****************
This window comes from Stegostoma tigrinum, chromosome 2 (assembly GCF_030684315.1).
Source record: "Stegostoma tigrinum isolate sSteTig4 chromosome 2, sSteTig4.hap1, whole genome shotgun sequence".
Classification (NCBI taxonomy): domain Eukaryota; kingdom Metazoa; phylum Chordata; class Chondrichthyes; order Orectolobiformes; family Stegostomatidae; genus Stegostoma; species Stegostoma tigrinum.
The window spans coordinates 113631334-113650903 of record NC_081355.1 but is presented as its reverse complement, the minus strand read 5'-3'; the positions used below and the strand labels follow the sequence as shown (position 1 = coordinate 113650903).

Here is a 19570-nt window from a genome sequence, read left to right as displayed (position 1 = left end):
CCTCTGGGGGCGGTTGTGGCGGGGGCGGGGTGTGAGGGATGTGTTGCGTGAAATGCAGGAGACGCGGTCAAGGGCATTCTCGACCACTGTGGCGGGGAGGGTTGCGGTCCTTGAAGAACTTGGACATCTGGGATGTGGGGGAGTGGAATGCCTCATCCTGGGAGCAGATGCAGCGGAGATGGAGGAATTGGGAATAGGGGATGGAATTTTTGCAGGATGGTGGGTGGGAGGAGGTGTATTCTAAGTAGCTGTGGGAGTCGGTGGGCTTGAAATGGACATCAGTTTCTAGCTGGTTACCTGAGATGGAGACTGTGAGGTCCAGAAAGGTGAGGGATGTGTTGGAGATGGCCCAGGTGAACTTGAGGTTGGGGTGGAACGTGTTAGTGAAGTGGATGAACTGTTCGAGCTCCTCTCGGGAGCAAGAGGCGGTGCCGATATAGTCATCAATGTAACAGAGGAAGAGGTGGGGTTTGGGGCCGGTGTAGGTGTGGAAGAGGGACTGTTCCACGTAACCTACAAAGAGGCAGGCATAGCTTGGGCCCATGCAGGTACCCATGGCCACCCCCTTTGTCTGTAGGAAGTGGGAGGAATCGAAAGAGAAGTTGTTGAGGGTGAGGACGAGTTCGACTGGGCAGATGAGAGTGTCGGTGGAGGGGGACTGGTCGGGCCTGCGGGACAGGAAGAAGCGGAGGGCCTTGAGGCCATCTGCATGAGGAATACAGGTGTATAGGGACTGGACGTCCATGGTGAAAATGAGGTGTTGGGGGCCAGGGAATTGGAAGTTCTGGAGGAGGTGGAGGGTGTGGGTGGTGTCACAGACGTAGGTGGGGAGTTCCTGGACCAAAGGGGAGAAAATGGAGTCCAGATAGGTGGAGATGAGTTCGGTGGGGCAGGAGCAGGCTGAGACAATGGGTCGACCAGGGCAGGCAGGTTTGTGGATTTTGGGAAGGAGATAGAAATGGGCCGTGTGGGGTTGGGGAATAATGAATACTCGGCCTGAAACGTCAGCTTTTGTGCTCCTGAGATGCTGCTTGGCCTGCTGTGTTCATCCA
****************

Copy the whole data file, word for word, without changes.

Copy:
This window comes from Stegostoma tigrinum, chromosome 2 (assembly GCF_030684315.1).
Source record: "Stegostoma tigrinum isolate sSteTig4 chromosome 2, sSteTig4.hap1, whole genome shotgun sequence".
Classification (NCBI taxonomy): domain Eukaryota; kingdom Metazoa; phylum Chordata; class Chondrichthyes; order Orectolobiformes; family Stegostomatidae; genus Stegostoma; species Stegostoma tigrinum.
The window spans coordinates 113631334-113650903 of record NC_081355.1 but is presented as its reverse complement, the minus strand read 5'-3'; the positions used below and the strand labels follow the sequence as shown (position 1 = coordinate 113650903).

Here is a 19570-nt window from a genome sequence, read left to right as displayed (position 1 = left end):
CCTCTGGGGGCGGTTGTGGCGGGGGCGGGGTGTGAGGGATGTGTTGCGTGAAATGCAGGAGACGCGGTCAAGGGCATTCTCGACCACTGTGGCGGGGAGGGTTGCGGTCCTTGAAGAACTTGGACATCTGGGATGTGGGGGAGTGGAATGCCTCATCCTGGGAGCAGATGCAGCGGAGATGGAGGAATTGGGAATAGGGGATGGAATTTTTGCAGGATGGTGGGTGGGAGGAGGTGTATTCTAAGTAGCTGTGGGAGTCGGTGGGCTTGAAATGGACATCAGTTTCTAGCTGGTTACCTGAGATGGAGACTGTGAGGTCCAGAAAGGTGAGGGATGTGTTGGAGATGGCCCAGGTGAACTTGAGGTTGGGGTGGAACGTGTTAGTGAAGTGGATGAACTGTTCGAGCTCCTCTCGGGAGCAAGAGGCGGTGCCGATATAGTCATCAATGTAACAGAGGAAGAGGTGGGGTTTGGGGCCGGTGTAGGTGTGGAAGAGGGACTGTTCCACGTAACCTACAAAGAGGCAGGCATAGCTTGGGCCCATGCAGGTACCCATGGCCACCCCCTTTGTCTGTAGGAAGTGGGAGGAATCGAAAGAGAAGTTGTTGAGGGTGAGGACGAGTTCGACTGGGCAGATGAGAGTGTCGGTGGAGGGGGACTGGTCGGGCCTGCGGGACAGGAAGAAGCGGAGGGCCTTGAGGCCATCTGCATGAGGAATACAGGTGTATAGGGACTGGACGTCCATGGTGAAAATGAGGTGTTGGGGGCCAGGGAATTGGAAGTTCTGGAGGAGGTGGAGGGTGTGGGTGGTGTCACAGACGTAGGTGGGGAGTTCCTGGACCAAAGGGGAGAAAATGGAGTCCAGATAGGTGGAGATGAGTTCGGTGGGGCAGGAGCAGGCTGAGACAATGGGTCGACCAGGGCAGGCAGGTTTGTGGATTTTGGGAAGGAGATAGAAATGGGCCGTGTGGGGTTGGGGAATAATGAATACTCGGCCTGAAACGTCAGCTTTTGTGCTCCTGAGATGCTGCTTGGCCTGCTGTGTTCATCCA